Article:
According to Nostalgia Central, “The Breakaways became Britain’s premiere session vocalists throughout the 1960s, also recording a handful of little-known girl group singles.” Their first single on the label Pye Records, titled “That Boy of Mine,” became a minor hit. They continued to do session work for several years but were sometimes uncredited.
Although usually in the shadows, The Breakaways made a significant contribution to the British pop sound of the 1960s and ’70s.
6 Mary Hopkin
After being recommended to Paul McCartney by the fashion model Twiggy, who spotted her winning a televised talent competition, Welsh singer Mary Hopkin became one of the first artists to record material on The Beatles’ own record label, Apple. Although she was still in her teens, the petite ethereal blonde already had experience playing local clubs and had released an album of Welsh-language songs by the time she signed with Apple.
Her debut English language album Postcard (1969) was personally produced by McCartney, and Hopkin became his protégé. Despite some artistic differences, their collaboration was a success. The first single, “Those Were the Days” (1968), not only became a gold record but is Hopkin’s most memorable song. “Goodbye” was also a hit, as were her singles “Que Sera, Sera” (1969) and “Temma Harbour” (1970).
Hopkin went on to represent the UK in the 1970 Eurovision Song Contest, coming in second with the song “Knock Knock, Who’s There’s?” The following year, Apple released her second album, Earth Song, Ocean Song (1971), produced by Hopkin’s husband, Tony Visconti. At this point, she left the music scene in order to focus on raising a family but has continued to record over the years.
5 Cilla Black
A Liverpool native, born Priscilla Maria Veronica White, the singer/TV star known professionally as Cilla Black after a newspaper got her last name wrong, was one of the most prolific British entertainers of the 1960s and beyond. Black, who passed away in 2015, had 19 UK “Top 40” singles (including two #1 hits), released 15 studio albums, and performed in sold-out shows at some of the most impressive venues in the world. Black’s biggest international hits include “You’re My World,” as well as the Lennon-McCartney penned song “It’s For You,” and her cover of Dionne Warwick’s “Anyone Who Had a Heart,” written by Burt Bacharach and Hal David.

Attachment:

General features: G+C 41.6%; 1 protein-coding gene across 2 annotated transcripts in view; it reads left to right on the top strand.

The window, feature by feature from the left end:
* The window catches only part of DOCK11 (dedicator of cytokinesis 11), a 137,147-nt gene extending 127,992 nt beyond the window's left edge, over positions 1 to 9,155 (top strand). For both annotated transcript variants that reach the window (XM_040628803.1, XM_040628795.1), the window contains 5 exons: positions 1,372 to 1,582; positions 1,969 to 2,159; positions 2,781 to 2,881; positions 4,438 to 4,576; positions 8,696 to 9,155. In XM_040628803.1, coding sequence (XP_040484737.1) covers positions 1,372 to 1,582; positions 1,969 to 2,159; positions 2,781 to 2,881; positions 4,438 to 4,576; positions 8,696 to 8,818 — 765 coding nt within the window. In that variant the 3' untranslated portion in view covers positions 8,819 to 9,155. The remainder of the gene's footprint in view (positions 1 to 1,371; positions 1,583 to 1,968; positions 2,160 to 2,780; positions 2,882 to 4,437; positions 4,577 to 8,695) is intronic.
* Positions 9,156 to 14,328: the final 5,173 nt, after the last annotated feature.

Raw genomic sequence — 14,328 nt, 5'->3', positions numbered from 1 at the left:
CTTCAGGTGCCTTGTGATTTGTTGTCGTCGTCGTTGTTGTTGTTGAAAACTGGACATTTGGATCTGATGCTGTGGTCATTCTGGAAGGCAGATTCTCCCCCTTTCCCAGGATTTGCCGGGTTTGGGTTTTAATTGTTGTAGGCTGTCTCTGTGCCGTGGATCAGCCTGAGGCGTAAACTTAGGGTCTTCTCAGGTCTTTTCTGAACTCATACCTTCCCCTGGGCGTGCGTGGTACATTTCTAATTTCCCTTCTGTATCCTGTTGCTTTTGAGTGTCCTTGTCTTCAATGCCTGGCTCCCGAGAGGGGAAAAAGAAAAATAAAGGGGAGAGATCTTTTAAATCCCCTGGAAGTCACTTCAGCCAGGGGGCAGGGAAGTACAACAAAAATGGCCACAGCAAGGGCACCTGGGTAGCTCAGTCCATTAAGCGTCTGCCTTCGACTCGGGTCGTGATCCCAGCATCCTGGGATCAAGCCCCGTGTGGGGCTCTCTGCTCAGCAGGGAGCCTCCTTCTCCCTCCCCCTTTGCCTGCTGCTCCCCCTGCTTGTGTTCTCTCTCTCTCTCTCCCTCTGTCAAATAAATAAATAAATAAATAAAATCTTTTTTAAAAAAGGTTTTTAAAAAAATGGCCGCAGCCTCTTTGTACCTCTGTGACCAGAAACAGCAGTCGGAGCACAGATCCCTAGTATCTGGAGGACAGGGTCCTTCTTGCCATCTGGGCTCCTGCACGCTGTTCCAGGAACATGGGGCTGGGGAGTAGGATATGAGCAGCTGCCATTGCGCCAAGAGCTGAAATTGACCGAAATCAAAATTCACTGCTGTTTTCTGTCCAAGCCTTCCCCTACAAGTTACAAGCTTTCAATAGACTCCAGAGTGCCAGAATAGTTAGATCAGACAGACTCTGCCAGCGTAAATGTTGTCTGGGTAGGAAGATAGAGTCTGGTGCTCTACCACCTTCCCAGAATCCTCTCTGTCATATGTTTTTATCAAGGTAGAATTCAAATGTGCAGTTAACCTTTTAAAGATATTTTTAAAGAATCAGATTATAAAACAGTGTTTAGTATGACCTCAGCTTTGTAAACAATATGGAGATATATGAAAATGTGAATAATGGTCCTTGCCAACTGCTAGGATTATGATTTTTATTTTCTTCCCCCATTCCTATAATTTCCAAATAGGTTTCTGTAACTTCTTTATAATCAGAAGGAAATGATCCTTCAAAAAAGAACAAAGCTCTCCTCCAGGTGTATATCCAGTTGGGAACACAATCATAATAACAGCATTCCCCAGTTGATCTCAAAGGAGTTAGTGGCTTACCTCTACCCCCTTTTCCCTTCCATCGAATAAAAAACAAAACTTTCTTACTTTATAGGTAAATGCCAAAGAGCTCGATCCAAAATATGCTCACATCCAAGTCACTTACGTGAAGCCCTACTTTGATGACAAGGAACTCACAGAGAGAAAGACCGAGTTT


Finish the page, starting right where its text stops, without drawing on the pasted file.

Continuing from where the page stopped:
The cheerful, spunky redhead got her start working in local night spots, sometimes as a waitress or coat check girl, other times singing alongside future global stars like The Beatles. It was, in fact, The Beatles’ legendary manager, Brian Epstein, who recognized Black’s potential and took her under his wing, resulting in a rise to stardom.
While most of the top women of the British Invasion hosted TV shows at one time or another, Black really made a career as a TV personality, hosting several series over the years.
In the early 1990s, Cilla Black recorded a duet with fellow British songstress Dusty Springfield. The up-tempo “Heart and Soul,” which was both nostalgic and age-defying, gave a nod to their heyday in the music scene of the 1960s.
4 Christine MacVie
As a lead singer, songwriter, and pianist, Christine MacVie has been a major part of Fleetwood Mac’s success, “becoming a superstar in 1975 as part of the Lindsey Buckingham/Stevie Nicks version of the band,” according to All Music.
The daughter of a concert violinist, MacVie—born Christine Perfect—was preparing herself for a career in visual art, studying sculpture, when she became a bassist in the band Sounds of Blue. After her stint as a member of Chicken Shack in the late 1960s, the smoky alto-voiced singer released her first solo album, married Fleetwood Mac bassist John MacVie, and joined the band herself.
During her first 25 years with Fleetwood Mac, she wrote such popular songs as “Say You Love Me,” “Songbird,” and “You Make Loving Fun.” She also released several solo albums. MacVie left the band in the late 1990s but returned more than 15 years later, recording the 2017 album Lindsey Buckingham, Christine Macvie.